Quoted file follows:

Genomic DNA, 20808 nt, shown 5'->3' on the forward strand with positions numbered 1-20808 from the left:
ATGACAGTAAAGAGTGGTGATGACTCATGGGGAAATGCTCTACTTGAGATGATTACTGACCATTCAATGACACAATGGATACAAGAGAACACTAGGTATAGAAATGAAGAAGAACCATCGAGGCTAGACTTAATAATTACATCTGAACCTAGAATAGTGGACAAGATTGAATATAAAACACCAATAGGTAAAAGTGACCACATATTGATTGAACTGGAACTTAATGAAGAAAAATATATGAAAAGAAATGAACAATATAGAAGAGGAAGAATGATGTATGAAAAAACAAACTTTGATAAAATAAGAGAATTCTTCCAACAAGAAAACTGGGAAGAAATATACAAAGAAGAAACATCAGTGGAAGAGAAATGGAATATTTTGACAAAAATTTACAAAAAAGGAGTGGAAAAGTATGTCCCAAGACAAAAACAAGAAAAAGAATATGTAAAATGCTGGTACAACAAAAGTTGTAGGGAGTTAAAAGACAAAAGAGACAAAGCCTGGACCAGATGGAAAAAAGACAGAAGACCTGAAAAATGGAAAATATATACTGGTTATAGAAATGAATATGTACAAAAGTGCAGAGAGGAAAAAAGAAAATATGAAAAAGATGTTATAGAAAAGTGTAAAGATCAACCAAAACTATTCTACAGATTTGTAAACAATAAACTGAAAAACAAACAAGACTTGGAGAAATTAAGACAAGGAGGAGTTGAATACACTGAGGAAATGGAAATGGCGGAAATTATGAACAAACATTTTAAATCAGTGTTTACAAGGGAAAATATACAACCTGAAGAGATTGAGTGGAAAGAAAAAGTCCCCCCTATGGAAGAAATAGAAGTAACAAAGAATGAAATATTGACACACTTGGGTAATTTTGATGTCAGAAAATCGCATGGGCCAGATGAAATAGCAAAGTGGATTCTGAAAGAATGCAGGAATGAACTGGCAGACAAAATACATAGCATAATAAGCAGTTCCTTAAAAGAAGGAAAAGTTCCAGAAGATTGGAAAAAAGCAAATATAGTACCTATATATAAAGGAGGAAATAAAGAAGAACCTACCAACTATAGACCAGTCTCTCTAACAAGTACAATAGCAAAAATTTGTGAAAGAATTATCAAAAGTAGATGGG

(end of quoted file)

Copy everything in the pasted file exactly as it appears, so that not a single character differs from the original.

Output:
Genomic DNA, 20808 nt, shown 5'->3' on the forward strand with positions numbered 1-20808 from the left:
ATGACAGTAAAGAGTGGTGATGACTCATGGGGAAATGCTCTACTTGAGATGATTACTGACCATTCAATGACACAATGGATACAAGAGAACACTAGGTATAGAAATGAAGAAGAACCATCGAGGCTAGACTTAATAATTACATCTGAACCTAGAATAGTGGACAAGATTGAATATAAAACACCAATAGGTAAAAGTGACCACATATTGATTGAACTGGAACTTAATGAAGAAAAATATATGAAAAGAAATGAACAATATAGAAGAGGAAGAATGATGTATGAAAAAACAAACTTTGATAAAATAAGAGAATTCTTCCAACAAGAAAACTGGGAAGAAATATACAAAGAAGAAACATCAGTGGAAGAGAAATGGAATATTTTGACAAAAATTTACAAAAAAGGAGTGGAAAAGTATGTCCCAAGACAAAAACAAGAAAAAGAATATGTAAAATGCTGGTACAACAAAAGTTGTAGGGAGTTAAAAGACAAAAGAGACAAAGCCTGGACCAGATGGAAAAAAGACAGAAGACCTGAAAAATGGAAAATATATACTGGTTATAGAAATGAATATGTACAAAAGTGCAGAGAGGAAAAAAGAAAATATGAAAAAGATGTTATAGAAAAGTGTAAAGATCAACCAAAACTATTCTACAGATTTGTAAACAATAAACTGAAAAACAAACAAGACTTGGAGAAATTAAGACAAGGAGGAGTTGAATACACTGAGGAAATGGAAATGGCGGAAATTATGAACAAACATTTTAAATCAGTGTTTACAAGGGAAAATATACAACCTGAAGAGATTGAGTGGAAAGAAAAAGTCCCCCCTATGGAAGAAATAGAAGTAACAAAGAATGAAATATTGACACACTTGGGTAATTTTGATGTCAGAAAATCGCATGGGCCAGATGAAATAGCAAAGTGGATTCTGAAAGAATGCAGGAATGAACTGGCAGACAAAATACATAGCATAATAAGCAGTTCCTTAAAAGAAGGAAAAGTTCCAGAAGATTGGAAAAAAGCAAATATAGTACCTATATATAAAGGAGGAAATAAAGAAGAACCTACCAACTATAGACCAGTCTCTCTAACAAGTACAATAGCAAAAATTTGTGAAAGAATTATCAAAAGTAGATGGG